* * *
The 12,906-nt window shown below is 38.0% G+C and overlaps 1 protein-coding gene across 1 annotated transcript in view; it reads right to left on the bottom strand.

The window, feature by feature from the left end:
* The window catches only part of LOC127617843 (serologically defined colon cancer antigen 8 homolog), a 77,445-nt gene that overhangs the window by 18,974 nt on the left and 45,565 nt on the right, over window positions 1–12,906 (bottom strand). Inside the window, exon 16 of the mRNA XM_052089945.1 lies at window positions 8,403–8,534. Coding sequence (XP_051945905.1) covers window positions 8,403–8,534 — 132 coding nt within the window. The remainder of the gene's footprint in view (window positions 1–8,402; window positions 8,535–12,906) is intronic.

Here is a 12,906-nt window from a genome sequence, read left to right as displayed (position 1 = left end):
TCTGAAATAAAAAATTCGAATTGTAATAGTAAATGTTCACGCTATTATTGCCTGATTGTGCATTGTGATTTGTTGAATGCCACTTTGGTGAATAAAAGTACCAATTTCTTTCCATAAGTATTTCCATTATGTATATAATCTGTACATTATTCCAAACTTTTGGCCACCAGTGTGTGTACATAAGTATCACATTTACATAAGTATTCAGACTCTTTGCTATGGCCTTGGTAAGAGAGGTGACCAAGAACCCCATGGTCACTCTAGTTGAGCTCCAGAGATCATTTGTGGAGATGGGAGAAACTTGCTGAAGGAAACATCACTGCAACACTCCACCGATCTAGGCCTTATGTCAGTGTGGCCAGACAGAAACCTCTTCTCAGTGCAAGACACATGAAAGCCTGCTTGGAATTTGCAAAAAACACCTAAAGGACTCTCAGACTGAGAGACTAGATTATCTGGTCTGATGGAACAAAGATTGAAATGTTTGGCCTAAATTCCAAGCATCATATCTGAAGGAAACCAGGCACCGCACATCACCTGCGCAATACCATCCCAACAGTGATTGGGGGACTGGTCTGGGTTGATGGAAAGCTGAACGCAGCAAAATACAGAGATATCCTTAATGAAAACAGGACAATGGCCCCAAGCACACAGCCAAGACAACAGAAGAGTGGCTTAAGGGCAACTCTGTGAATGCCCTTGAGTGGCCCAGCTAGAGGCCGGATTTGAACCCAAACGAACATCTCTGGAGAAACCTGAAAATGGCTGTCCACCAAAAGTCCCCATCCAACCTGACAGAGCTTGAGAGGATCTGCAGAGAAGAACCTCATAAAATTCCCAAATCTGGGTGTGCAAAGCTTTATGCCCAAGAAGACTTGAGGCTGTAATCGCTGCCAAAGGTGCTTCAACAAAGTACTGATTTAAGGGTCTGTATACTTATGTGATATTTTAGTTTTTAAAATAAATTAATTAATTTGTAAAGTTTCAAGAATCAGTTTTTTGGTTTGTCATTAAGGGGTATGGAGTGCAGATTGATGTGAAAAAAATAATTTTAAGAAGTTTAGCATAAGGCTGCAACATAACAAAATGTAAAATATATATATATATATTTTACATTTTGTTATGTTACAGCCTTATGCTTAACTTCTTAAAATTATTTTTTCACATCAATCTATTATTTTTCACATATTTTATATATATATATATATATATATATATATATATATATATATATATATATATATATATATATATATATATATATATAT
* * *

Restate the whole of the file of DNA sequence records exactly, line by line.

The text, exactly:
The 12,906-nt window shown below is 38.0% G+C and overlaps 1 protein-coding gene across 1 annotated transcript in view; it reads right to left on the bottom strand.

The window, feature by feature from the left end:
* The window catches only part of LOC127617843 (serologically defined colon cancer antigen 8 homolog), a 77,445-nt gene that overhangs the window by 18,974 nt on the left and 45,565 nt on the right, over window positions 1–12,906 (bottom strand). Inside the window, exon 16 of the mRNA XM_052089945.1 lies at window positions 8,403–8,534. Coding sequence (XP_051945905.1) covers window positions 8,403–8,534 — 132 coding nt within the window. The remainder of the gene's footprint in view (window positions 1–8,402; window positions 8,535–12,906) is intronic.

Here is a 12,906-nt window from a genome sequence, read left to right as displayed (position 1 = left end):
TCTGAAATAAAAAATTCGAATTGTAATAGTAAATGTTCACGCTATTATTGCCTGATTGTGCATTGTGATTTGTTGAATGCCACTTTGGTGAATAAAAGTACCAATTTCTTTCCATAAGTATTTCCATTATGTATATAATCTGTACATTATTCCAAACTTTTGGCCACCAGTGTGTGTACATAAGTATCACATTTACATAAGTATTCAGACTCTTTGCTATGGCCTTGGTAAGAGAGGTGACCAAGAACCCCATGGTCACTCTAGTTGAGCTCCAGAGATCATTTGTGGAGATGGGAGAAACTTGCTGAAGGAAACATCACTGCAACACTCCACCGATCTAGGCCTTATGTCAGTGTGGCCAGACAGAAACCTCTTCTCAGTGCAAGACACATGAAAGCCTGCTTGGAATTTGCAAAAAACACCTAAAGGACTCTCAGACTGAGAGACTAGATTATCTGGTCTGATGGAACAAAGATTGAAATGTTTGGCCTAAATTCCAAGCATCATATCTGAAGGAAACCAGGCACCGCACATCACCTGCGCAATACCATCCCAACAGTGATTGGGGGACTGGTCTGGGTTGATGGAAAGCTGAACGCAGCAAAATACAGAGATATCCTTAATGAAAACAGGACAATGGCCCCAAGCACACAGCCAAGACAACAGAAGAGTGGCTTAAGGGCAACTCTGTGAATGCCCTTGAGTGGCCCAGCTAGAGGCCGGATTTGAACCCAAACGAACATCTCTGGAGAAACCTGAAAATGGCTGTCCACCAAAAGTCCCCATCCAACCTGACAGAGCTTGAGAGGATCTGCAGAGAAGAACCTCATAAAATTCCCAAATCTGGGTGTGCAAAGCTTTATGCCCAAGAAGACTTGAGGCTGTAATCGCTGCCAAAGGTGCTTCAACAAAGTACTGATTTAAGGGTCTGTATACTTATGTGATATTTTAGTTTTTAAAATAAATTAATTAATTTGTAAAGTTTCAAGAATCAGTTTTTTGGTTTGTCATTAAGGGGTATGGAGTGCAGATTGATGTGAAAAAAATAATTTTAAGAAGTTTAGCATAAGGCTGCAACATAACAAAATGTAAAATATATATATATATATTTTACATTTTGTTATGTTACAGCCTTATGCTTAACTTCTTAAAATTATTTTTTCACATCAATCTATTATTTTTCACATATTTTATATATATATATATATATATATATATATATATATATATATATATATATATATATATATATATATATATATATATAT